The most amusing change however, is where my brand loyalties actually lie. Back at home, I would passively attempt to buy products from the companies that I felt served the local community better. No, I didn't shop at Whole Foods, and probably wouldn't have even if I could afford to. I did however take mild satisfaction in buying RC cola rather than Coke (although RC is owned by the only slightly smaller behemoth Carbury plc). I would buy the tortillas at Dominick's whose label was written in Spanish because it felt more authentic. I would try to eat at local restaurants rather than fast food chains (Taco Bell excepted). Many would say that these behaviors would make me the worst type of consumer, one who is willing to modify his spending habits to buy products that offer more than just low prices, but one who is so uninformed in his erratic choices that he is actually working against the creation of new market trends. These people are right. I take great satisfaction in buying local, but since I don't know what is and isn't local, I probably don't buy local often. What's worse is that I don't really care about this discrepancy. I should either accept that I am not doing anyone any good and buy from the big boxes, or decide to get to work and figure out where my money would actually make a difference. Eh, whatever.
This has manifested itself oddly in Uganda. The attitudes and ideas of my fellow PCVs, as well as recent election results, has rekindled my sense of patriotism. But my spending habits (however feeble) are hardly good for Uncle Sam. I am essentially taking money from American taxpayers (a group which my paltry salary prevents me from joining) and putting it into a relatively closed economic system in Uganda. Lets be honest, Opio George from the duka down the street is not going to be investing my candle money into a mutual fund. My entire salary contributes to our obscene current account deficit! Everything I buy is an import! And none of it is going to come back to America!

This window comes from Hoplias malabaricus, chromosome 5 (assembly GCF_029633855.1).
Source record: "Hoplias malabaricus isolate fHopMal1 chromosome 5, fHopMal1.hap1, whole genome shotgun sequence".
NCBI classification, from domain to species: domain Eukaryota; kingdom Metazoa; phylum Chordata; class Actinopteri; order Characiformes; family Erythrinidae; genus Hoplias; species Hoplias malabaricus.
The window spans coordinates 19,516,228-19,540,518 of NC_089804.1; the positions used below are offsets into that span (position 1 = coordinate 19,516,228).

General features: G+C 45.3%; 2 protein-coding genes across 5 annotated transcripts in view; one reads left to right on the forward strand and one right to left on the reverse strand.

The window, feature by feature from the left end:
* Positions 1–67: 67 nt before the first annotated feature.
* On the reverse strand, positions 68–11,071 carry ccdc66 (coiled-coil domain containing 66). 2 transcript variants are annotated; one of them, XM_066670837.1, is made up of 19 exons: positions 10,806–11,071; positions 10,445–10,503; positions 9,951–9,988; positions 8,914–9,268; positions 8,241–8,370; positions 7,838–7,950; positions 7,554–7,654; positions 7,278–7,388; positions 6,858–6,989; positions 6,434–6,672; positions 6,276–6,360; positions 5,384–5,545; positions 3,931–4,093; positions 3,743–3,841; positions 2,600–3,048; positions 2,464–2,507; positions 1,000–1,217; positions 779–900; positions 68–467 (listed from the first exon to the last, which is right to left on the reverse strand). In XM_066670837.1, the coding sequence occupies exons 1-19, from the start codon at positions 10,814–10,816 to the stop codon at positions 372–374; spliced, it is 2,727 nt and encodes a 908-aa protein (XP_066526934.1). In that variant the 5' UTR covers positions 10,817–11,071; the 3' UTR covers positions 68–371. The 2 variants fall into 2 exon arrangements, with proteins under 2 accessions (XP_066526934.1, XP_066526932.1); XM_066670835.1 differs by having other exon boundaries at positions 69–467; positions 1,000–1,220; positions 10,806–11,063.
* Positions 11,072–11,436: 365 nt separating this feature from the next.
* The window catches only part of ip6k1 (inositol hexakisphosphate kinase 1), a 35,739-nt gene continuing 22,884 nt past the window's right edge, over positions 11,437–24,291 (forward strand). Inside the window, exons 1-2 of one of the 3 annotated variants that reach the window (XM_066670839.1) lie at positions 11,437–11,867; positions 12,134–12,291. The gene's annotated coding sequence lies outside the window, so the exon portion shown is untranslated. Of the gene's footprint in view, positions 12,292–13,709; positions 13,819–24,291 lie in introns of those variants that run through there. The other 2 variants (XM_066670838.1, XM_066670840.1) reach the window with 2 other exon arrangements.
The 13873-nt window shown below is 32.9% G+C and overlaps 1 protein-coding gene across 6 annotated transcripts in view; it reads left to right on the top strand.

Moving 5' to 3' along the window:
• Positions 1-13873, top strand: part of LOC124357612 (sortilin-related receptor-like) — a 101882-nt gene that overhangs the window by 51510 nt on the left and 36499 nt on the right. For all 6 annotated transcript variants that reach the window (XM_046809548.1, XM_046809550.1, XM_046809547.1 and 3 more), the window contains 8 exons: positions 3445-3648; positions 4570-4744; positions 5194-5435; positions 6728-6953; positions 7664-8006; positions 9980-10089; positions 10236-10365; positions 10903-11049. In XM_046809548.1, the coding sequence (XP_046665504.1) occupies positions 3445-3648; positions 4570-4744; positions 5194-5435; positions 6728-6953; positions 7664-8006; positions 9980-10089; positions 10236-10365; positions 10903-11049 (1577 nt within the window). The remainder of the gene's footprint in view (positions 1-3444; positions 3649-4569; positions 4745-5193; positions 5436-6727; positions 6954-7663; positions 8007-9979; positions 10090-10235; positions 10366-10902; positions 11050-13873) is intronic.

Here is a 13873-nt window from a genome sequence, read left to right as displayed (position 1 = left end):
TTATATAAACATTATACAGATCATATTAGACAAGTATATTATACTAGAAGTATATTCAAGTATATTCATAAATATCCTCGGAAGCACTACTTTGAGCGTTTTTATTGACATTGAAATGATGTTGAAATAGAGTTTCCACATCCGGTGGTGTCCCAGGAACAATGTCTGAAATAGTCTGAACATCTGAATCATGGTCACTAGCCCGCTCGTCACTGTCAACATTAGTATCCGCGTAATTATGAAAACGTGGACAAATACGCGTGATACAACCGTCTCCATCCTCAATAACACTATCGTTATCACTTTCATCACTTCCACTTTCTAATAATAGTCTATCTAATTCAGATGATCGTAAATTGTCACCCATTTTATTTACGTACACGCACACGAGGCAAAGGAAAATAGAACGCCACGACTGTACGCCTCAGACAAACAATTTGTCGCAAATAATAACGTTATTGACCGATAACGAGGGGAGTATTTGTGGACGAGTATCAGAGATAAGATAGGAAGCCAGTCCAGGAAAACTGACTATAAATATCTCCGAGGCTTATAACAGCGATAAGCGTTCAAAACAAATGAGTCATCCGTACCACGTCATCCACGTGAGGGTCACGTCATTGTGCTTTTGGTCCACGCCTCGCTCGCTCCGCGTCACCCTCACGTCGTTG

So, in a desparate attempt to aid our flailing economy (charity begins at home you know...) I find myself choosing American products whenever possible. This is the antithesis of my passive and self-defeating brand consumerism from America. Instead of helping the local community, I have a great sense of pride in buying American products. For instance, there is a thriving local industry for bottled water. Of the brands available in our villages, all of them are based on Uganda. But these colors don't run. When I'm in Kampala, I find myself relishing the opportunity to go to the one store where I can buy Dasani, run by the oh-so-horrid Coca Cola company. It's American! I buy pepsi instead of fresh squeezed passion juice (the first gives a profit of 100 shillings to the guy I bought it from, the second around 600. I'm awful.)
How has this happened? I'm supposed to love the little guy right? I joined the Peace Corps! Isn't buying Coke products in Uganda like rooting for the Yankees! What has happened to me!?
Alas, the great human struggle between patriotism and altruism - do I act for my American brethren who have done so much for me, or do I act for the development of our brothers and sisters of the world who need me more?
The answer lies in that other great American trait: unbridled capitalist zeal. I'll buy whatever is cheaper.